CEQA - COVID 19 Updates

CEQA Guidelines

CEQA Case Studies

Public Resources Code Section 21083.2-21084.1   

Public Resources Code Section 5024 


When does CEQA apply?

What is the CEQA review process and who initiates it?

What is the California Register and what does it have to do with CEQA?

Are archeological sites part of the California Register?

What is substantial adverse change to a historical resource?

How can substantial adverse change be avoided or mitigated?

What are exemptions under CEQA and how are they used?

What are local CEQA Guidelines?

Who ensures CEQA is being followed properly?

How should a citizen approach advocating for historical resources under CEQA?

What information is useful to have when contacting OHP about a CEQA project?

This information is intended to merely illustrate the process outlined in CEQA statute and guidelines relative to historical and cultural resources. These materials on CEQA and other laws are offered by the State Office of Historic Preservation for informational purposes only. This information does not have the force of law or regulation and should not be cited in legal briefs as the authority for any proposition. In the case of discrepancies between the information provided on this website and the CEQA statute or guidelines, the language of the CEQA statute and Guidelines (PRC Section 21000 et seq. and 14 CCR Section 15000 et seq.) is controlling. Information contained in this site does not offer nor constitute legal advice. You should contact an attorney for technical guidance on current legal requirements.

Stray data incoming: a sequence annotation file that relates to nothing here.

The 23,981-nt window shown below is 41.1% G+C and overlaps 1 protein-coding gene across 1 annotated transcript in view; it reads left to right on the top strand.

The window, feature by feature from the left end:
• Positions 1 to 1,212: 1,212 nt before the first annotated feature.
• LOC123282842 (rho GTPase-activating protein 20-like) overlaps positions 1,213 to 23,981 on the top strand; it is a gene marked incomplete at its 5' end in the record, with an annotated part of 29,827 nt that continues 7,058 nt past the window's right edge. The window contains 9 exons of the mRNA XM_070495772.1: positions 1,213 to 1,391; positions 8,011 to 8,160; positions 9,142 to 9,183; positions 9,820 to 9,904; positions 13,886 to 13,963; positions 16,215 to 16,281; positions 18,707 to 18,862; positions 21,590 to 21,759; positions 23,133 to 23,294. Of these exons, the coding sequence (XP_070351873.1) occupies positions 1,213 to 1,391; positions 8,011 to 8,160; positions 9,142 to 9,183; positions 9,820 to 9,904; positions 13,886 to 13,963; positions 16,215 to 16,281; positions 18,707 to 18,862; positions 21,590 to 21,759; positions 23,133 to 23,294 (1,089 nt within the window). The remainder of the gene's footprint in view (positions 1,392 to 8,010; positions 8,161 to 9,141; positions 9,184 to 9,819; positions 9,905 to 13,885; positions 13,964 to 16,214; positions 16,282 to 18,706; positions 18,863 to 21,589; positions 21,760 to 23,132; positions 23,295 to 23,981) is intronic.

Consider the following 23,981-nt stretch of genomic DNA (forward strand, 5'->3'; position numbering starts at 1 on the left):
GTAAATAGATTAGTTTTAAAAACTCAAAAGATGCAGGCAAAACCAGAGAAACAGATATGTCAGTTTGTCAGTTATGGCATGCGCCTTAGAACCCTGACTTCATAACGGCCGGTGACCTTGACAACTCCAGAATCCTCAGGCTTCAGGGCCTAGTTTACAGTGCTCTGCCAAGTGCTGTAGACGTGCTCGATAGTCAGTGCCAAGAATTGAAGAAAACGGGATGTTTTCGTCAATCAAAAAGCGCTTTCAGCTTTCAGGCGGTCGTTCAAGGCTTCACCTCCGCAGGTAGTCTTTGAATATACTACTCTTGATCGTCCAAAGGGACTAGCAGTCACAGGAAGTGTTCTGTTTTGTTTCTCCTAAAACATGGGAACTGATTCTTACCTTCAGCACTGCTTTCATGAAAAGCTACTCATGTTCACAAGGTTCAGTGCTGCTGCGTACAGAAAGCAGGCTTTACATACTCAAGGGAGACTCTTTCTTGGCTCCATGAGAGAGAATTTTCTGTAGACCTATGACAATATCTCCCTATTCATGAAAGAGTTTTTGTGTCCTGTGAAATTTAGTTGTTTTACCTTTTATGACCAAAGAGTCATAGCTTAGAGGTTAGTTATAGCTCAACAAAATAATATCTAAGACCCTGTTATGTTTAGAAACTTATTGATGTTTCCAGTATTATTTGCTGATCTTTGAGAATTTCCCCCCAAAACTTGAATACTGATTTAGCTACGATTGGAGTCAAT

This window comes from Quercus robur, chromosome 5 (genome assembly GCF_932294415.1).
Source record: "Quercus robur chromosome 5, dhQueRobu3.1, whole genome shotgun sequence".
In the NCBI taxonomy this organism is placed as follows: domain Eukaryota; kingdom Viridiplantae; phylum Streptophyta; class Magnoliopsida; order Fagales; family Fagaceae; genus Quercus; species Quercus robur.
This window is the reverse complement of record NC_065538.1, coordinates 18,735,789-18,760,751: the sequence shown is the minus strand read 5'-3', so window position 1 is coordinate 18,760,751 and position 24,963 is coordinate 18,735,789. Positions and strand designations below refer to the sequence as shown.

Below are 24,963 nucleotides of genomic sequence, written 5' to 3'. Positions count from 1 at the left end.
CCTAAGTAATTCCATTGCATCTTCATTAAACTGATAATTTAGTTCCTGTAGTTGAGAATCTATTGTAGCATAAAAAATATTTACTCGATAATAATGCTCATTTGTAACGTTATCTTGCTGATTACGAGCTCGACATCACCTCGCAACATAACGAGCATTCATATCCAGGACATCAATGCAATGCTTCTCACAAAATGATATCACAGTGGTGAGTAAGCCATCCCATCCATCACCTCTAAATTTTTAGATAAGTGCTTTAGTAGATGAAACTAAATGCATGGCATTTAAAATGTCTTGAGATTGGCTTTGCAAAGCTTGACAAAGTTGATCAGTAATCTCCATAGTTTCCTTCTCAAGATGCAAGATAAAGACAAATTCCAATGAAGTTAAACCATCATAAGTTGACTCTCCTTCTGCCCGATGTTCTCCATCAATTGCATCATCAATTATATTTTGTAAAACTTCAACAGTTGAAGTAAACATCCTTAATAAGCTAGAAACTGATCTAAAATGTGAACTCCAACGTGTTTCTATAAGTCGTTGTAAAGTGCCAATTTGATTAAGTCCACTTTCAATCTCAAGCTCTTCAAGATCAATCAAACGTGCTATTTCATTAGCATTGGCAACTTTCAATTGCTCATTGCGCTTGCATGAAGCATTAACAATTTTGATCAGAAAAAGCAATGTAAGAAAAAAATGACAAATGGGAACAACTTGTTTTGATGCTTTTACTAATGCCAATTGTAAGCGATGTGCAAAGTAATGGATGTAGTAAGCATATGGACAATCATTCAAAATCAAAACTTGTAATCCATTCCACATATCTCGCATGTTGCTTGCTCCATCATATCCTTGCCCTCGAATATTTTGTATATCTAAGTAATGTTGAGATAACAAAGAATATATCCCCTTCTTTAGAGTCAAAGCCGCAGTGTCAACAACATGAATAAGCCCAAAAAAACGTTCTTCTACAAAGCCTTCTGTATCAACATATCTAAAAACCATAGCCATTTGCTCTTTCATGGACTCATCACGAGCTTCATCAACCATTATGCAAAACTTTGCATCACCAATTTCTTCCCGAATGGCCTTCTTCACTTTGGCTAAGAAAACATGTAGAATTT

AB52 Tribal Cultural Resources and CEQA

Office of Planning and Research Techinical Advisory - AB52 and Tribal Cultural Resources in CEQA

Office of Planning and Research - Tribal Cultural Resources and CEQA

CEQA Appendix G Checklist with AB 52 Changes

Native American Heritage Commission - The Basics of Protecting Tribal Cultural Resources Under AB 52


CEQA Case Studies

The California Office of Historic Preservation comments on CEQA documents as an authority on historic and cultural resources. The publications below use case studies taken from environmental documents produced in California to help environmental analysts and lead agencies  understand historical and cultural resource identification and evaluation.

Volume I: How to Identify and Evaluate Historic and Cultural Landscapes

Volume II: Consider the Whole Action: How to Avoid Segmenting

Volume III: Using Discretion to Identify Historic Resources

Volume IV: Infill Development Projects: understanding Impacts to Historical Resources

Volume V: Understanding Identifiation of Historical Resources

Volume VI: Understanding the 50-year Threshold